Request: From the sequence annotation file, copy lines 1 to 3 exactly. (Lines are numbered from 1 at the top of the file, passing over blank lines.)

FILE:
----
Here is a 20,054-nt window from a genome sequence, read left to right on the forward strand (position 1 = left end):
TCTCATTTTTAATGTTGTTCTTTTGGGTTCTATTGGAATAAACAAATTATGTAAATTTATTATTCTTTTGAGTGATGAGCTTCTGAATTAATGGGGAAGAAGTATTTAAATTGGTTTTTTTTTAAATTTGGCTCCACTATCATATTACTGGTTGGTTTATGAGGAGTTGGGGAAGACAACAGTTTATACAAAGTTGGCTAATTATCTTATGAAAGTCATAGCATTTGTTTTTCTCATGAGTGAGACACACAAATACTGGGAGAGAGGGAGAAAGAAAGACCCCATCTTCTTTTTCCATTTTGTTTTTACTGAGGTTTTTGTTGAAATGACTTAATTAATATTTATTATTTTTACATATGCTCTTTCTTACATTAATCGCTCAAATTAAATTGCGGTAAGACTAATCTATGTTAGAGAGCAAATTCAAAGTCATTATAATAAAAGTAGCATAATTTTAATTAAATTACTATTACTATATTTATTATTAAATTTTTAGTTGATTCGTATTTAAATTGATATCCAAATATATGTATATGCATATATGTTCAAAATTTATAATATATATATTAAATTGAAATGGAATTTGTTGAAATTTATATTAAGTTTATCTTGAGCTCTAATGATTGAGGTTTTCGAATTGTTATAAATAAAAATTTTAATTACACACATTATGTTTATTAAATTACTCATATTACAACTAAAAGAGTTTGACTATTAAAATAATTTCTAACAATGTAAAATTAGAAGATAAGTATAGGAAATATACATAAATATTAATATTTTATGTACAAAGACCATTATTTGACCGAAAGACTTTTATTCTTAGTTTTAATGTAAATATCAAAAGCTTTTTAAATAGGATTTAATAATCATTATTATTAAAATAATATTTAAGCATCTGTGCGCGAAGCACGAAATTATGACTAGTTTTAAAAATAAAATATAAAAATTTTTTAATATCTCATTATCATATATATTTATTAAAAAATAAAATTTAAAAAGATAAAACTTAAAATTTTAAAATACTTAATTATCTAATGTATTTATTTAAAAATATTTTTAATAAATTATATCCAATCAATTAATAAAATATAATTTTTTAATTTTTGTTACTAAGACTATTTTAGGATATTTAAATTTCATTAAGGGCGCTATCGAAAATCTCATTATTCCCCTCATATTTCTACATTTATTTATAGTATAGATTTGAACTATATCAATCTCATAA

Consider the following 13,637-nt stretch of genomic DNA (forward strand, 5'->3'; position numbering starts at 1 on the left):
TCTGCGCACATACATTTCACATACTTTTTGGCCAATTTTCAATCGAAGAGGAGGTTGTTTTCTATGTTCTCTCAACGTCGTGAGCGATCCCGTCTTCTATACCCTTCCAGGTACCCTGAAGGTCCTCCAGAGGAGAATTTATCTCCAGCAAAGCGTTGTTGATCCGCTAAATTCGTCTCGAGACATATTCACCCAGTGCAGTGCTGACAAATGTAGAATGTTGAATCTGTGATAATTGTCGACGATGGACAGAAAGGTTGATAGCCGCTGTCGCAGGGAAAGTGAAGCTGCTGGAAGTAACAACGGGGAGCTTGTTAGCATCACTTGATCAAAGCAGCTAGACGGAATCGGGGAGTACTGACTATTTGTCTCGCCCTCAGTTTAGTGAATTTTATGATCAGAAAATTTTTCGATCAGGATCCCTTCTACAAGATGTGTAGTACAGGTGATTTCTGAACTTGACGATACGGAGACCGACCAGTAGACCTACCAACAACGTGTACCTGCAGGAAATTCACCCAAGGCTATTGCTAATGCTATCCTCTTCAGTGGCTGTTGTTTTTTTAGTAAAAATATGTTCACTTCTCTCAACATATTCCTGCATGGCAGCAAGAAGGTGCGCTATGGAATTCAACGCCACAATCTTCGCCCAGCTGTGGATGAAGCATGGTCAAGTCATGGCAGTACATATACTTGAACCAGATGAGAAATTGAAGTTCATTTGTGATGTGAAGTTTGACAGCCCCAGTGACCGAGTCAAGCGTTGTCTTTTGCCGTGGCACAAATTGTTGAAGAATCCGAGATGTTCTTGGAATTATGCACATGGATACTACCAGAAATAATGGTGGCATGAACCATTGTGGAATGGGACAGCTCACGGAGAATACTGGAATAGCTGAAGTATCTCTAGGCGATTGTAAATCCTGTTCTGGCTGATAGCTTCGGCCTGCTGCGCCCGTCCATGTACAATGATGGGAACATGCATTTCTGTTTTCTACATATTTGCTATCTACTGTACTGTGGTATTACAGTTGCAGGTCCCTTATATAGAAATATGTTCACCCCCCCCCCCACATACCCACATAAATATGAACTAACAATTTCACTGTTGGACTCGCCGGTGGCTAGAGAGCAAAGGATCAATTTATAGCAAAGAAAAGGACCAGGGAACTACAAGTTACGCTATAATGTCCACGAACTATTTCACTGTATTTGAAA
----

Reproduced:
Here is a 20,054-nt window from a genome sequence, read left to right on the forward strand (position 1 = left end):
TCTCATTTTTAATGTTGTTCTTTTGGGTTCTATTGGAATAAACAAATTATGTAAATTTATTATTCTTTTGAGTGATGAGCTTCTGAATTAATGGGGAAGAAGTATTTAAATTGGTTTTTTTTTAAATTTGGCTCCACTATCATATTACTGGTTGGTTTATGAGGAGTTGGGGAAGACAACAGTTTATACAAAGTTGGCTAATTATCTTATGAAAGTCATAGCATTTGTTTTTCTCATGAGTGAGACACACAAATACTGGGAGAGAGGGAGAAAGAAAGACCCCATCTTCTTTTTCCATTTTGTTTTTACTGAGGTTTTTGTTGAAATGACTTAATTAATATTTATTATTTTTACATATGCTCTTTCTTACATTAATCGCTCAAATTAAATTGCGGTAAGACTAATCTATGTTAGAGAGCAAATTCAAAGTCATTATAATAAAAGTAGCATAATTTTAATTAAATTACTATTACTATATTTATTATTAAATTTTTAGTTGATTCGTATTTAAATTGATATCCAAATATATGTATATGCATATATGTTCAAAATTTATAATATATATATTAAATTGAAATGGAATTTGTTGAAATTTATATTAAGTTTATCTTGAGCTCTAATGATTGAGGTTTTCGAATTGTTATAAATAAAAATTTTAATTACACACATTATGTTTATTAAATTACTCATATTACAACTAAAAGAGTTTGACTATTAAAATAATTTCTAACAATGTAAAATTAGAAGATAAGTATAGGAAATATACATAAATATTAATATTTTATGTACAAAGACCATTATTTGACCGAAAGACTTTTATTCTTAGTTTTAATGTAAATATCAAAAGCTTTTTAAATAGGATTTAATAATCATTATTATTAAAATAATATTTAAGCATCTGTGCGCGAAGCACGAAATTATGACTAGTTTTAAAAATAAAATATAAAAATTTTTTAATATCTCATTATCATATATATTTATTAAAAAATAAAATTTAAAAAGATAAAACTTAAAATTTTAAAATACTTAATTATCTAATGTATTTATTTAAAAATATTTTTAATAAATTATATCCAATCAATTAATAAAATATAATTTTTTAATTTTTGTTACTAAGACTATTTTAGGATATTTAAATTTCATTAAGGGCGCTATCGAAAATCTCATTATTCCCCTCATATTTCTACATTTATTTATAGTATAGATTTGAACTATATCAATCTCATAA

Consider the following 13,637-nt stretch of genomic DNA (forward strand, 5'->3'; position numbering starts at 1 on the left):